An Unexpected Journey 4

Norman Woman Discovers Joy in Showing Maltese Dogs

It’s been said that life is all about the journey, not the destination.

I was a working higher education professional with a degree in English and journalism, but in 1989, my life was forever changed when my sister, Karen, brought home her first little white “dustmop” Maltese she named Madison.

Our family was so smitten with Madison that Karen and I purchased a Maltese for our mom, who was going through a divorce. What better to heal a broken heart than a puppy?

Enter Whitley, purchased from a newspaper ad. We learned, after purchasing Madison from a pet store, that most dogs sold in stores are from puppy mills, and after tracing her lineage, we confirmed that. We determined not to repeat that mistake, but didn’t question purchasing a puppy from a classified ad. We later learned that Whitley also was from a puppy mill.

Madison and Whitley were our learning curve. They taught us that even though they were great family pets, they did not resemble, in any way, shape or form, what Maltese should look like, nor were they healthy. But we loved them!

Fast forward to 1995, when I decided to get a Maltese. Third time’s the charm, right? Research taught me to seek dogs from show breeders who breed for health, temperament and breed standard versus profit. After receiving recommendations from exhibitors at a local dog show, I met an Oklahoma show breeder, Tammy Simon.

Tammy asked me to assist her at that show by “holding” one of her dogs while she showed another. Sure, I thought, I can do that. Within two minutes Tammy called out “NO! Not like that!” I managed to get through the experience without destroying her dog, and I followed her back to her grooming setup to discuss the possibility of owning a pet from her lines. Abbey joined my family a week later.

Abbey was everything I could ask for–healthy, beautiful, wonderfully sweet! As a bonus, I made a lifelong friend in Tammy. I began to follow her show career and attended as many dog shows as I could.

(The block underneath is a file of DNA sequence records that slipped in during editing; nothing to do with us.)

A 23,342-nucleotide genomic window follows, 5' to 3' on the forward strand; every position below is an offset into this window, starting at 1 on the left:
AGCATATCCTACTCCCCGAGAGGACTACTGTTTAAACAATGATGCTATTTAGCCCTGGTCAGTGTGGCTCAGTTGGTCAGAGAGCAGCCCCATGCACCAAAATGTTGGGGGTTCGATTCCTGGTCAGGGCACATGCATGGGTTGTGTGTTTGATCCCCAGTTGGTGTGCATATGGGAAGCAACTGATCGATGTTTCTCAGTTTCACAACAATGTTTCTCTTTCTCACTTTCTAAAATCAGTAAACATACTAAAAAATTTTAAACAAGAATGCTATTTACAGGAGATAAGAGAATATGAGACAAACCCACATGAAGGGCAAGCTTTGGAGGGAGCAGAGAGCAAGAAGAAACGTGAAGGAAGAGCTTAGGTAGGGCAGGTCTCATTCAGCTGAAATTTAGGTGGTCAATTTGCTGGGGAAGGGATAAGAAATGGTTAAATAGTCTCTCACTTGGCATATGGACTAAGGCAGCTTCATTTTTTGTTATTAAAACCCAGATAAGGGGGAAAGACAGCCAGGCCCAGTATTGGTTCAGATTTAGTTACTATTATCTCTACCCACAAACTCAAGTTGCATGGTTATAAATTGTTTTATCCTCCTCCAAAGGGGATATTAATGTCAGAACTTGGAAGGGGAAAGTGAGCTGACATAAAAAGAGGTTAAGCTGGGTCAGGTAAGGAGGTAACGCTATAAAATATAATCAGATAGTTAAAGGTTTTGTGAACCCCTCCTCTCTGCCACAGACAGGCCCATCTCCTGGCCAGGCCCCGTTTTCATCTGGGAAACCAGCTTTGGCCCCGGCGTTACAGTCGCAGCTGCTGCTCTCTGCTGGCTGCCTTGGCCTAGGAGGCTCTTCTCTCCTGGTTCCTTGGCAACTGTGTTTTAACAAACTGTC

Fast forward again to 1998 and the dog show where I had first met Tammy. Once again, she called on me to assist her. But this time she asked me to go into the ring. I was terrified. Even though I had been watching her show, I did not understand the concept of “conformation” shows, other than the purpose, which is to present to the judges examples of the breed that most resemble the breed standard. All breeds have a “standard,” and that’s what judges are observing–not necessarily which dog is “prettiest.”

Tammy instructed me to take a deep breath and pretend I was walking my pet. Once again, I thought, sure I can do this. And once again, I was mistaken. Tammy’s girl acted horribly, darting between my legs, nearly tripping me. I later learned dogs show on the left side, and I was walking her on my right.

Determined to never be embarrassed again, I found a local training club offering conformation classes, and to assist me, Tammy blessed me with another dog–a retired champion girl named Kate (Ch. Ta-Jon’s Kay Sara Sara). Together, Kate and I learned–and in Kate’s case, relearned–the ins and outs of dog shows.

By the end of 2000, Kate, who was shown strictly in the veteran’s class–a class reserved for dogs 8 years of age and older–was ranked in the top 15 Maltese nationally and invited to the Eukanuba Tournament of Champions. At that time, Eukanuba was an invitational reserved for the top 20 dogs in each breed. It was almost like a fantasy. It was my first year in the show world, with an old champion. Kate, whom I retired for the second time in 2003, was my once-in-a-lifetime show girl–the consummate show dog.

Immediate success with Kate prompted my next venture, a boy puppy named Henry, who belonged to my niece. Henry’s first time in the ring netted a four-point major. Next day, Henry won his second four-point major! Two days after beginning the road to his championship, he was more than halfway there. A few short months later, I had my first champion, Ch. Ta-Jon’s Oh Henry.

Since that time, I’ve traveled to 30 states, finished 10 dogs to their AKC championships and have pointed several others–my own as well as clients. I’m currently handling the daughter (who recently finished her AKC championship and is currently pursuing her grand championship title) and a son of two of these champions.

And so the journey continues–from local shows to Westminster, the “super bowl” of dog shows at Madison Square Garden in New York City. It’s been quite the journey since 1989, and the destination remains unknown.